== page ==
“I said it wasn’t a medal from a palace that I dream of when I raced my bike, that it felt like a social rating and a hierarchy that I didn’t want to involve myself in”
Olympic and world champion, Katie Archibald got into cycling after winning handicap races on a Highland Games grass track. She writes a column for Cycling Weekly each week
I have an MBE. Actually I guess “I am an MBE” is the proper wording. I don’t say the sentence often; it embarrasses me a bit. But the letters are there after my name and I have the necklace and certificate and the like.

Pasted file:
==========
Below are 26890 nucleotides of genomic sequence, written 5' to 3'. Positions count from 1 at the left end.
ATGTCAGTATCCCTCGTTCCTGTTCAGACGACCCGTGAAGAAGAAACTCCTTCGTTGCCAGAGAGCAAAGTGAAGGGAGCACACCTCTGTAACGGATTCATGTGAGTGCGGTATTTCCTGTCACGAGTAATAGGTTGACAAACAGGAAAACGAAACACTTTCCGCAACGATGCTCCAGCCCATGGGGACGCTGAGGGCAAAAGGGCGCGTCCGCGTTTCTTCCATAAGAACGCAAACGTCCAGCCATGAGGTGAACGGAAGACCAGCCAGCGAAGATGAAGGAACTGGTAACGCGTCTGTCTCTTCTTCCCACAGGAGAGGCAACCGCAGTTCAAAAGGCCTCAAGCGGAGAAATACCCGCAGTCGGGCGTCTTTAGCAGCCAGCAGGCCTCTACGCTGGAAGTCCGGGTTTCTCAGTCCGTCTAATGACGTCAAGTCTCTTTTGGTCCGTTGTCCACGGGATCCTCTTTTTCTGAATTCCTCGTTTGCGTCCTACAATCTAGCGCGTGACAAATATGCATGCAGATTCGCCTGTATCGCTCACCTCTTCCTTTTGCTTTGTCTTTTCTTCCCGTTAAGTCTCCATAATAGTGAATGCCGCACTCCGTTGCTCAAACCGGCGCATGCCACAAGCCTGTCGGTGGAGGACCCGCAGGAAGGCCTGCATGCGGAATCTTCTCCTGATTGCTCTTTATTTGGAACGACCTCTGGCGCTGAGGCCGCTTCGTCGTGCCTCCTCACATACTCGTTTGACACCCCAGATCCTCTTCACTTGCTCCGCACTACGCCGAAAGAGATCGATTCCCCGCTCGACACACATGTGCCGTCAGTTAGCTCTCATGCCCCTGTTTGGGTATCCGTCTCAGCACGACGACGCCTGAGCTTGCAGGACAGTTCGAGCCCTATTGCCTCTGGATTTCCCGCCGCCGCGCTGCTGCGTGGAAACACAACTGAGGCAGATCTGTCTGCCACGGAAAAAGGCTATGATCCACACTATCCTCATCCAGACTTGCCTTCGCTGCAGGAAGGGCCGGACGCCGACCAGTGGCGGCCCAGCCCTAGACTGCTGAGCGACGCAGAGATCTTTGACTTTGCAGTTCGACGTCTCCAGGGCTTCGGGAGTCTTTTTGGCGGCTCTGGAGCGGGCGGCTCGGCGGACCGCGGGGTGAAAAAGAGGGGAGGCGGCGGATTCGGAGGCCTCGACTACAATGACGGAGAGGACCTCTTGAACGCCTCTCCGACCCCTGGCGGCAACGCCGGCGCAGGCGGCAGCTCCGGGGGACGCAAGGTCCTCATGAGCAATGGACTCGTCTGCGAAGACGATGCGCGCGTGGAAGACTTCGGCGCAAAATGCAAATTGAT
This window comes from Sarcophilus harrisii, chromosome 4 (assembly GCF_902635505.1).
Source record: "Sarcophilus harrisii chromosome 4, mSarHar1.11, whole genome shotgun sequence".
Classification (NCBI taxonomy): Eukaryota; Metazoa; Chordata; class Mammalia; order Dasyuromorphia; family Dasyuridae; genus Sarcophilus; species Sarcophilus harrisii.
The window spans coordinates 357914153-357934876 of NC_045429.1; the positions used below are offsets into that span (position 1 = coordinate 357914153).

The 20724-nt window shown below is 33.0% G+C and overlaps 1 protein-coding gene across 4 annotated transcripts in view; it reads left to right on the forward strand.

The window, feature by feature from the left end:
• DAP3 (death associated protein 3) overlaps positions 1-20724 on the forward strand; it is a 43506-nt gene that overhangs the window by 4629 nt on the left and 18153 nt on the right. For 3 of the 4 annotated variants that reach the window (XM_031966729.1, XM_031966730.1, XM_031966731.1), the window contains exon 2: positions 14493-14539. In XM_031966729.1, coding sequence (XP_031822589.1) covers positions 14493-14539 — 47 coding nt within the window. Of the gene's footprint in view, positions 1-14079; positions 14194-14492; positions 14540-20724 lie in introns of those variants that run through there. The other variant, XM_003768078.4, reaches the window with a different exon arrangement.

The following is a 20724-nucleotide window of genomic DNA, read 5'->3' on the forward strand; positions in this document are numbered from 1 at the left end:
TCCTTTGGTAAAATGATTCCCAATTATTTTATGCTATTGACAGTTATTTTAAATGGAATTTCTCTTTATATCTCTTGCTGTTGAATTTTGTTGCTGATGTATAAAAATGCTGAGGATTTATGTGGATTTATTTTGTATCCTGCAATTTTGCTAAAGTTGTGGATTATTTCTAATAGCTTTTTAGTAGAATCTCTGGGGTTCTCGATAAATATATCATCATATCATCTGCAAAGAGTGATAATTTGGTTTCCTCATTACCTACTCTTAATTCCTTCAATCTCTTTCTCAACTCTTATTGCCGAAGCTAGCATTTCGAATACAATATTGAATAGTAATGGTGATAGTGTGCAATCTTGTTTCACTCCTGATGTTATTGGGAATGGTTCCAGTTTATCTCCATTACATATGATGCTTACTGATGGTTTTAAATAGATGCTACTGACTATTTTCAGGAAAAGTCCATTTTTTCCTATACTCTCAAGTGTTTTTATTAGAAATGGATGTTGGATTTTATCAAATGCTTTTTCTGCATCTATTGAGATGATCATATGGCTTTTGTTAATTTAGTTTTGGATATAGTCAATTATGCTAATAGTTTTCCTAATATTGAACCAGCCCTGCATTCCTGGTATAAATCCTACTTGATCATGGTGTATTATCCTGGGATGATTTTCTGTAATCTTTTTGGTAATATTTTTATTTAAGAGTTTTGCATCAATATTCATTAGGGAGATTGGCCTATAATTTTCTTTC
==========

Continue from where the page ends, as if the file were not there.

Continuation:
Before being offered an MBE (in my case for services to sport) you get sent a letter asking whether you would accept such a thing were it offered. This came along after the Rio Olympics, like a bonus cheque where the currency is your social stature. I ignored the letter for a long time, fairly indifferent. This was rude.
Since I didn’t respond, the palace (or more likely someone working in a slightly less elaborate building, but one with cornices and gargoyles nonetheless) contacted an agency I’m attached to. Now a third party, a party with my email address, knew about the letter and I had to reply.
It took me a further couple of weeks to decide what that reply would be.
During that time I had dinner at my mum’s house. How